South Dakota School of Mines and Technology says they are complying to the campus free speech bill


South Dakota School of Mines and Technology says they are complying to the campus free speech bill

RAPID CITY, S.D. (KOTA TV) – South Dakota School of Mines and Technology is one of the public universities defending themselves after a law maker accuses the schools for “slow walking” to uphold a bill.

House Bill 1087was passed last spring pushing universities to ensure free speech and intellectual diversity on campus.

It’s an idea the school was already supporting.

“If a student in a class felt like the message they heard didn’t represent their opinion they should be able to speak up and express their opinion without having to worry about any kind of retributions in terms of grades or other acts. And we agree with that. We think that makes a lot of sense,” South Dakota School of Mines and Technology President Jim Rankin said.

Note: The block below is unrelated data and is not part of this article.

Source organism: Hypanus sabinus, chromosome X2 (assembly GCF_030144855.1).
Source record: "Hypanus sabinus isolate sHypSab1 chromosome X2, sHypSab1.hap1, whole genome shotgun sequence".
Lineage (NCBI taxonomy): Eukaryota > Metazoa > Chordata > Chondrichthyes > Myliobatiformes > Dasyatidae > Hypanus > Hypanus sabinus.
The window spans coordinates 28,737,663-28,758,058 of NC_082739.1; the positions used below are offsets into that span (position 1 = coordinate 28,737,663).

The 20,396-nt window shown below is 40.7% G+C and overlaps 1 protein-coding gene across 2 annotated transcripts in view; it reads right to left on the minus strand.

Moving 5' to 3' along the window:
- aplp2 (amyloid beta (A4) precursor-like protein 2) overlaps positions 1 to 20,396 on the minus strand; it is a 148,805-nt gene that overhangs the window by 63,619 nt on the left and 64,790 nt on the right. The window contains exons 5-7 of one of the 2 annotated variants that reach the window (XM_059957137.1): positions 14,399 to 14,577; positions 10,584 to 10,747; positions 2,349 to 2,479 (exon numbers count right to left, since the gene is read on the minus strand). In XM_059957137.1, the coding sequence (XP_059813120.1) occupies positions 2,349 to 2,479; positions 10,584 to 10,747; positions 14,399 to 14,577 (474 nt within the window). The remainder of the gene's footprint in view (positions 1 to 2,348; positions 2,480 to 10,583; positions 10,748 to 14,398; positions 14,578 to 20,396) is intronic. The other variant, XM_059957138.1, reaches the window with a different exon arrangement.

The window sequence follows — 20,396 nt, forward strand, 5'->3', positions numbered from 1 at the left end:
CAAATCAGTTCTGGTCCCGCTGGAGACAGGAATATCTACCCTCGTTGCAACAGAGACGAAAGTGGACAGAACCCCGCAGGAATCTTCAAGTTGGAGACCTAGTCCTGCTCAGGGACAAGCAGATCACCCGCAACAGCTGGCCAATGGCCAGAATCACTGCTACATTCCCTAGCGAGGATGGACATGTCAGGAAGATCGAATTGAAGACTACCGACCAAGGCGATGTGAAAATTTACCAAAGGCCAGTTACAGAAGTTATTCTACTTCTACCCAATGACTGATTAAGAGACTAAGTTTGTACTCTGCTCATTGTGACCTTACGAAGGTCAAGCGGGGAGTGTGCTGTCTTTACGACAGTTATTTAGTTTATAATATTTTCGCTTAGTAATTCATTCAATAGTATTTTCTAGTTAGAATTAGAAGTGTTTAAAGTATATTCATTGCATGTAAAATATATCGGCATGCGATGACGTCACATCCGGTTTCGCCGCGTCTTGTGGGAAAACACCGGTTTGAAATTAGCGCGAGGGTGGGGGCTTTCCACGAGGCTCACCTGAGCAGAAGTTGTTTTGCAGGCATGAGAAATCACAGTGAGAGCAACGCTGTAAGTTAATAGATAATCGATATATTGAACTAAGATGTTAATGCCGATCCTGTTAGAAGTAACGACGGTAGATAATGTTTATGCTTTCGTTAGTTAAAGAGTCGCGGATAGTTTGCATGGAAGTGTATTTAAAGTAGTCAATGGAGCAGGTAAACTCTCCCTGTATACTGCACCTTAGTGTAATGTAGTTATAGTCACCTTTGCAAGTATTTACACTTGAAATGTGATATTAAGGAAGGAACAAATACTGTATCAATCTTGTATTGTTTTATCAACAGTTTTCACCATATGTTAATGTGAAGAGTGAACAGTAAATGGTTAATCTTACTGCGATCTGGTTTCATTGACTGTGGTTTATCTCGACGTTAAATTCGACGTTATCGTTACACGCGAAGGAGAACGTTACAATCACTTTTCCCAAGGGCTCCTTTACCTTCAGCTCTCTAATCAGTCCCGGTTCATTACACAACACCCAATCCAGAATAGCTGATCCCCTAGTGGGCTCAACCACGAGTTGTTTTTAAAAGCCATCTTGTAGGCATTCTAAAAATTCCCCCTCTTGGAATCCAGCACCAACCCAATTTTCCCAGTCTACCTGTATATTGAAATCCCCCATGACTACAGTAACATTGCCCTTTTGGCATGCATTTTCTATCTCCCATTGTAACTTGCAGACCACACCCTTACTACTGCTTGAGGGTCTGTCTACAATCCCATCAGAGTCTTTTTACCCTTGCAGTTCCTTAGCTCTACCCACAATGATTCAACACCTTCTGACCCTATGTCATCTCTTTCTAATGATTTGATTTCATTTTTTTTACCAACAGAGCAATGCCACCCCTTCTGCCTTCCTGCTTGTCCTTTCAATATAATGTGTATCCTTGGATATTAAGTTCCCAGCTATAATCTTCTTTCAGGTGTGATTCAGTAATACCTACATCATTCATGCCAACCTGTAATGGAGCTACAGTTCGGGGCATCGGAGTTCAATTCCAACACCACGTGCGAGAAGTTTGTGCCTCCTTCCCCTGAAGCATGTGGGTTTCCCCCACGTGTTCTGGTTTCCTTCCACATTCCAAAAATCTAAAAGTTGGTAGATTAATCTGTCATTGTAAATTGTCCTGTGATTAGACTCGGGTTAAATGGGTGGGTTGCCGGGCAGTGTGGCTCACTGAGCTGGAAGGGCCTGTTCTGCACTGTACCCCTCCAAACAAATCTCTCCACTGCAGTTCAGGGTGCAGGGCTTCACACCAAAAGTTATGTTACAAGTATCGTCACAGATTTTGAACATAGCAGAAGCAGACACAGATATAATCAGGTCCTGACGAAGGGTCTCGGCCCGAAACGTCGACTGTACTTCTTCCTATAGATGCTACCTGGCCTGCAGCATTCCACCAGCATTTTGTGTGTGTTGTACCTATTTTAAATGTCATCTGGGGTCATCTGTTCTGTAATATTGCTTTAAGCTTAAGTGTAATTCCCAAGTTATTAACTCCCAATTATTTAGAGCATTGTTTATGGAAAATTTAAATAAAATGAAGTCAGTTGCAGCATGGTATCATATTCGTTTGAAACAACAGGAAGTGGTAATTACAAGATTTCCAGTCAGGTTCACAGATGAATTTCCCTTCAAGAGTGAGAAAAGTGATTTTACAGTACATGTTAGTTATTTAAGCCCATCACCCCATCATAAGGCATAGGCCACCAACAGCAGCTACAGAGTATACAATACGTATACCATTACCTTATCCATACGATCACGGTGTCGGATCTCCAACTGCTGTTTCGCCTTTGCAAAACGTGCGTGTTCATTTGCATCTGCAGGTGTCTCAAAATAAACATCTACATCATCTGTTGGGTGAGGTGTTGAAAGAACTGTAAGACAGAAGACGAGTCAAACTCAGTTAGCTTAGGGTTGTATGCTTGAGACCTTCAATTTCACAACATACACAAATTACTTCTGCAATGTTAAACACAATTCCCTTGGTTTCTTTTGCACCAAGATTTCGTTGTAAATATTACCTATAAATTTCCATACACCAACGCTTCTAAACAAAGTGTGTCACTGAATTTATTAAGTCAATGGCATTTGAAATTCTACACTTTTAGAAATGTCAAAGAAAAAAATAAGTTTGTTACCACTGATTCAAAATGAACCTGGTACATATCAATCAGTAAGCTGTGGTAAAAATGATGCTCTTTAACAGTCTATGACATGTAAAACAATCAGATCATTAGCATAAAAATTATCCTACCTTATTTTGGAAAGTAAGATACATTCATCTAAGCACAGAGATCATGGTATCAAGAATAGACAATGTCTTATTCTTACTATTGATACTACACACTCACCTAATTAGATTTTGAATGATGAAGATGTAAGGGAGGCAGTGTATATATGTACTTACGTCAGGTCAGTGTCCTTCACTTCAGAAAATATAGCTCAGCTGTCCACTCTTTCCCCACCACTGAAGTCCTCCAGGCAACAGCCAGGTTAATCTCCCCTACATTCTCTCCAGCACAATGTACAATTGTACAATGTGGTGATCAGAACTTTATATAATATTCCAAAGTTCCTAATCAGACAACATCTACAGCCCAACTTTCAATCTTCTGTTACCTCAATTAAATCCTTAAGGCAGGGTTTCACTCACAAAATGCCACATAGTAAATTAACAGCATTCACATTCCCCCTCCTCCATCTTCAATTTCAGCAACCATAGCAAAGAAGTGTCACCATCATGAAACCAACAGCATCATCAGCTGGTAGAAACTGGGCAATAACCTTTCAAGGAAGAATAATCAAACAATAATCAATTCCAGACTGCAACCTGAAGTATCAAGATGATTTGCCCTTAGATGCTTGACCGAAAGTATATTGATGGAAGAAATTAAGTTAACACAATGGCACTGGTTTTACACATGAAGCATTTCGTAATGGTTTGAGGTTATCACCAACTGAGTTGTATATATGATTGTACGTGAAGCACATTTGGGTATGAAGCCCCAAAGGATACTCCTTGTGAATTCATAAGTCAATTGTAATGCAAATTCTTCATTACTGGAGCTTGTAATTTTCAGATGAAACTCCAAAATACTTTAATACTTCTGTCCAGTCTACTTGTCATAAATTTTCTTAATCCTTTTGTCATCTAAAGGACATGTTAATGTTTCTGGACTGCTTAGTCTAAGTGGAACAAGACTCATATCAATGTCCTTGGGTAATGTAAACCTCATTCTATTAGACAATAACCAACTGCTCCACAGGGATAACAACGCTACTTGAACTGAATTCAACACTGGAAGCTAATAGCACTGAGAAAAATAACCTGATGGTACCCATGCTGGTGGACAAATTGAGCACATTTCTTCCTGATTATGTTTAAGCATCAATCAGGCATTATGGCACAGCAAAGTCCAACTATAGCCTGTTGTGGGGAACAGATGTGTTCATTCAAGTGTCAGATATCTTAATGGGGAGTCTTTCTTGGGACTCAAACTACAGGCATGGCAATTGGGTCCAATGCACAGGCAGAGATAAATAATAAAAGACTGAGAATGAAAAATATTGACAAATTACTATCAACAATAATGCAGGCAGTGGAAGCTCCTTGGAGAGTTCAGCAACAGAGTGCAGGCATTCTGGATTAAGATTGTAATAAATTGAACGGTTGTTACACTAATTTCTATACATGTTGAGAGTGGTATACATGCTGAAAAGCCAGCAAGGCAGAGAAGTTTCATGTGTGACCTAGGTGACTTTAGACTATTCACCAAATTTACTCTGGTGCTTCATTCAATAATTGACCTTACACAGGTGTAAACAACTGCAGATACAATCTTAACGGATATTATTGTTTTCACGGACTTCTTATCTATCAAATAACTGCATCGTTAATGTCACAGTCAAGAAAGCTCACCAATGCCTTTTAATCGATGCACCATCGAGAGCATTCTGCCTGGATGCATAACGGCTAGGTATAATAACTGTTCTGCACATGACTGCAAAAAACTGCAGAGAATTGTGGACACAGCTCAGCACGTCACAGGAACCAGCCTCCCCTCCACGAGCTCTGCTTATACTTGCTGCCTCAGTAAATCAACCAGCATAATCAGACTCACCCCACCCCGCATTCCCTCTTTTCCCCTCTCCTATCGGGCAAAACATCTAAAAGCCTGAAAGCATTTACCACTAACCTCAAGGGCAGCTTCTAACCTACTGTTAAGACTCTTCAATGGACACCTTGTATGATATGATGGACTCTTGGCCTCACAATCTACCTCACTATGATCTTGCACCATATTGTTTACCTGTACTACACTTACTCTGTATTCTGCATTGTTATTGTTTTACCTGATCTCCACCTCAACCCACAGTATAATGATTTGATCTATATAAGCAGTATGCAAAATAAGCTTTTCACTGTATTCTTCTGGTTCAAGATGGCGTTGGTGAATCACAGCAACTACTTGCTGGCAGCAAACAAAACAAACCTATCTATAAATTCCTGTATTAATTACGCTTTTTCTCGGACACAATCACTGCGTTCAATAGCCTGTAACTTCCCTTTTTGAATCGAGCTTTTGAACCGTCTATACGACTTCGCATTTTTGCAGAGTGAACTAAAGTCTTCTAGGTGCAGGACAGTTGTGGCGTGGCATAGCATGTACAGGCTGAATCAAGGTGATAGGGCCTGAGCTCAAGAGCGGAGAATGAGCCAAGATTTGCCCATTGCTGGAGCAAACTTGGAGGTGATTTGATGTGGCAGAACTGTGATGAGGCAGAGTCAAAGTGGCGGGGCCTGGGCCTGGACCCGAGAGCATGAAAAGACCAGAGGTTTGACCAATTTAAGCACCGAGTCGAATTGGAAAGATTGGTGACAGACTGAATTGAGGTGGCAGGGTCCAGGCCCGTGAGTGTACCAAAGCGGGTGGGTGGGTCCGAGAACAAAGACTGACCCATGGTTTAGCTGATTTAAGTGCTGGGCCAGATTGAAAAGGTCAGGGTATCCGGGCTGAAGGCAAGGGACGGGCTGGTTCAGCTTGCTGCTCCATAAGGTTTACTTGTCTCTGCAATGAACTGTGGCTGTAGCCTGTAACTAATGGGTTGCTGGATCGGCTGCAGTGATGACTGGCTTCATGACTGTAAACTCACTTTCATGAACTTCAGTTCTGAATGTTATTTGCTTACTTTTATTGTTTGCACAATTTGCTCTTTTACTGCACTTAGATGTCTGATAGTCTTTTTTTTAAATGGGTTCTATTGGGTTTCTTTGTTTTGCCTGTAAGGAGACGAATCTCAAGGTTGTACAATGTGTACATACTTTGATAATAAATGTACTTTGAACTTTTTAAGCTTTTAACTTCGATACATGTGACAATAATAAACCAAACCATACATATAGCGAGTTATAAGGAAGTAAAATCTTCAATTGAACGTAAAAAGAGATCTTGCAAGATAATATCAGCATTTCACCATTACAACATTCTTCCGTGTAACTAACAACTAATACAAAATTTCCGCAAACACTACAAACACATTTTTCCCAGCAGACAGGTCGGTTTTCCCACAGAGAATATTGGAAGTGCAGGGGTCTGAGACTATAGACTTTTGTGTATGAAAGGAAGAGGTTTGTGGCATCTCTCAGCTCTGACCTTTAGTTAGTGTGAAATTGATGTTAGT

One student said legislators cannot govern schools if they do not actively visit them.

“They don’t know what’s happening on a campus. So for them to try to tell us how we should be talking about free speech and how should we handle it doesn’t sound right,” Nayda Jones said.

Another student said she has never felt compromised sharing her opinions on campus.

“I am a huge advocate for the first amendment and I feel like it’s been upheld as far as my experience at the university. However, I can’t deny other students have faced issues in the past and I very much appreciate that they are taking the steps to prevent those issues in the future,” RyAnne Blau, Student Federation Chair, said.

One of the major changes the school made is in regards to people unaffiliated with the school.

“You still have an opportunity to come to campus but we want you to let us know ahead of time so if we have to make arrangements. We want to make sure to protect our staff and our students,” Rankin said.

Rankin said next spring the university will do a campus climate survey with their students to gauge how they feel.

Though it’s not a new practice, this year all six of the public state universities will use the same system.




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